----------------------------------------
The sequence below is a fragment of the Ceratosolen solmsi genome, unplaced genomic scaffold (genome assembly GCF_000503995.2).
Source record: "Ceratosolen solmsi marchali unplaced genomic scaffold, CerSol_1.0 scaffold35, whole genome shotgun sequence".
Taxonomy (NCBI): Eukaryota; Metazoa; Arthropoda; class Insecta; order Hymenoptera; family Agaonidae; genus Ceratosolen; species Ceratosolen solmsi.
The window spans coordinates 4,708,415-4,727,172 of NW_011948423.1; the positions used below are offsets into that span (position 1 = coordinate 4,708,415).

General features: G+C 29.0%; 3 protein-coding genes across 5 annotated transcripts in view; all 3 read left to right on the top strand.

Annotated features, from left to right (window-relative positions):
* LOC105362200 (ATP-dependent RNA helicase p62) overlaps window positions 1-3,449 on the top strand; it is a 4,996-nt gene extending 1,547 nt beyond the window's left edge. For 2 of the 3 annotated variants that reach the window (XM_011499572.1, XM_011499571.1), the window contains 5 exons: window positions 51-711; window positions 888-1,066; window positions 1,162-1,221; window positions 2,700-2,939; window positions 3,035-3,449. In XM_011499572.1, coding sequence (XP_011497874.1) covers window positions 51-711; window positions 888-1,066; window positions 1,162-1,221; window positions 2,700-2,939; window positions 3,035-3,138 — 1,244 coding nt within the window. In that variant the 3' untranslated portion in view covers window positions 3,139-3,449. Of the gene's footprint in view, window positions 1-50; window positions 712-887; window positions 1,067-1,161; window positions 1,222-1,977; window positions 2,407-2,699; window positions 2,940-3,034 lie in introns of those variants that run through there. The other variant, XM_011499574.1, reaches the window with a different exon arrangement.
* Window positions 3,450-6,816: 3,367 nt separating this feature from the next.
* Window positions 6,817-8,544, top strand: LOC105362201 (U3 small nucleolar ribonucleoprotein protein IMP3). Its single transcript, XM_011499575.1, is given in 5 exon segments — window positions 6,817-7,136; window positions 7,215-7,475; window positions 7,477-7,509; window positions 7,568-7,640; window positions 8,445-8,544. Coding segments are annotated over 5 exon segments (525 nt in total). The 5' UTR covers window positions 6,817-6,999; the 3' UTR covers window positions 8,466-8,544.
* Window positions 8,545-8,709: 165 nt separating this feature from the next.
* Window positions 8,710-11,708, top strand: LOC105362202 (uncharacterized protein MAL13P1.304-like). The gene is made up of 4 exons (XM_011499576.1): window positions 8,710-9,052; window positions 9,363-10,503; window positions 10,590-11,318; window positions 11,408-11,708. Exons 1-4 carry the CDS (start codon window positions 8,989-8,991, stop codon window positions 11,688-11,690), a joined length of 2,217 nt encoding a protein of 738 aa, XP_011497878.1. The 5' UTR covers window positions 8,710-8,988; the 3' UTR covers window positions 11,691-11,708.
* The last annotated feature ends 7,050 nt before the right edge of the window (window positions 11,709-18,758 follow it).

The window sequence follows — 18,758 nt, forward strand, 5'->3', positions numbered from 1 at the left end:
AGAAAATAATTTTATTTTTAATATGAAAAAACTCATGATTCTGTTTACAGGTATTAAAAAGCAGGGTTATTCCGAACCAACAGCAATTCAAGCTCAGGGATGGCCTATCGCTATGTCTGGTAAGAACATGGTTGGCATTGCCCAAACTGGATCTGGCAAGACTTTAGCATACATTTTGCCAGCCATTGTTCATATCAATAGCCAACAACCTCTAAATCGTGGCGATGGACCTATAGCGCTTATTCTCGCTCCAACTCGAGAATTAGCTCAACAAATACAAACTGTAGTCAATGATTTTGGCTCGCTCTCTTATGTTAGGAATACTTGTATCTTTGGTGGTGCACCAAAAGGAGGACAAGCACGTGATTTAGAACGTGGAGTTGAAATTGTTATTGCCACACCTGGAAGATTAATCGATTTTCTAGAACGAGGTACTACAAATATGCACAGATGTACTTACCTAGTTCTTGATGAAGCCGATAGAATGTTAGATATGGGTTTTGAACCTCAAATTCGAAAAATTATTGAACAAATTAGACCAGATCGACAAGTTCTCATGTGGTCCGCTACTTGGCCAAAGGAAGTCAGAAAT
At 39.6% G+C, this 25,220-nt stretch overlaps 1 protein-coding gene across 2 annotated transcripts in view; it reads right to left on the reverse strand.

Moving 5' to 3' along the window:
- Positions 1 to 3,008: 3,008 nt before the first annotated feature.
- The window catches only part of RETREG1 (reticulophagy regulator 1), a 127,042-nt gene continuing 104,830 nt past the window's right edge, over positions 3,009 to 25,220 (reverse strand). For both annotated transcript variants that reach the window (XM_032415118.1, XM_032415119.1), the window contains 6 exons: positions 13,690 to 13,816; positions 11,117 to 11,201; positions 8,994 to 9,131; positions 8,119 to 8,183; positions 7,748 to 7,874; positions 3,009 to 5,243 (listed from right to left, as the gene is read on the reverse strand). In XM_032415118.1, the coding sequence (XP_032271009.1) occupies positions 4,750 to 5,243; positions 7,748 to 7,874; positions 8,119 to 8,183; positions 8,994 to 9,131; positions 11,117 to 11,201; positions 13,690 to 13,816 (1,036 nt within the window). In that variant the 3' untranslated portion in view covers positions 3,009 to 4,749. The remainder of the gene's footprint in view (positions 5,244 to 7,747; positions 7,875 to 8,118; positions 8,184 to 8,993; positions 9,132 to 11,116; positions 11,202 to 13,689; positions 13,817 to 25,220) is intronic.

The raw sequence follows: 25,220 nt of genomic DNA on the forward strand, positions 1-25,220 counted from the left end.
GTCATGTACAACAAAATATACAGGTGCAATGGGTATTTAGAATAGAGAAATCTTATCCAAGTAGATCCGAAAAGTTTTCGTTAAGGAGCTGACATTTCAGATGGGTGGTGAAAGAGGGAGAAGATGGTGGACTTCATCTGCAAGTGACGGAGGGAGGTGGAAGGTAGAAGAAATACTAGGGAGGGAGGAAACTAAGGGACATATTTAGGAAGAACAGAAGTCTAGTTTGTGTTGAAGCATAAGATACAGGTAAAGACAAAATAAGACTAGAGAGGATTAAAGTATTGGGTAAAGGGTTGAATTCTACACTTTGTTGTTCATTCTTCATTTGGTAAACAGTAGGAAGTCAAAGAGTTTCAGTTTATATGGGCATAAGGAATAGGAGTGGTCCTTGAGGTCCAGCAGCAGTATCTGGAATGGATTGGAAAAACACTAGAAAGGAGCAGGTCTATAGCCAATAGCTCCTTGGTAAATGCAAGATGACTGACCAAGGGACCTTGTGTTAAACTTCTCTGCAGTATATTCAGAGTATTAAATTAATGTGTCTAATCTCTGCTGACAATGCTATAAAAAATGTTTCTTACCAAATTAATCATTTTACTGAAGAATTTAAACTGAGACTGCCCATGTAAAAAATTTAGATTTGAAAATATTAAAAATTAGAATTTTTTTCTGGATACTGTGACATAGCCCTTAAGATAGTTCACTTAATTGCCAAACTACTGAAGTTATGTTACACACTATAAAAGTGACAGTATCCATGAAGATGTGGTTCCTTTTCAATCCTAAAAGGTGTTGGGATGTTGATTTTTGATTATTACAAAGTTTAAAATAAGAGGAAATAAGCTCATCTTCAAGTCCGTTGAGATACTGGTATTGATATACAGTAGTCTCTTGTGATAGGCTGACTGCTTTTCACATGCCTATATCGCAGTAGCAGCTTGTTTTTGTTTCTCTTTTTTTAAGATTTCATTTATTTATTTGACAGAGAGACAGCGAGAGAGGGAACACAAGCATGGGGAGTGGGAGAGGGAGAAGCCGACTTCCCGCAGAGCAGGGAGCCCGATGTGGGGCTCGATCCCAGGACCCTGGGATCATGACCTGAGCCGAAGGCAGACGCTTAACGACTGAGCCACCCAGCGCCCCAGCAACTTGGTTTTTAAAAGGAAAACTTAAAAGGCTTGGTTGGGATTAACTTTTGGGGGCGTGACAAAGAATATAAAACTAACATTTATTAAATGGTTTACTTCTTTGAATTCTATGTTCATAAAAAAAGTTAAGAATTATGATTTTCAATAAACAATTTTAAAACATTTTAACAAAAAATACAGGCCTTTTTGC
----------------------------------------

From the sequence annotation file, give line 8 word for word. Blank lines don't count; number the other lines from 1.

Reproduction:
* Window positions 3,450-6,816: 3,367 nt separating this feature from the next.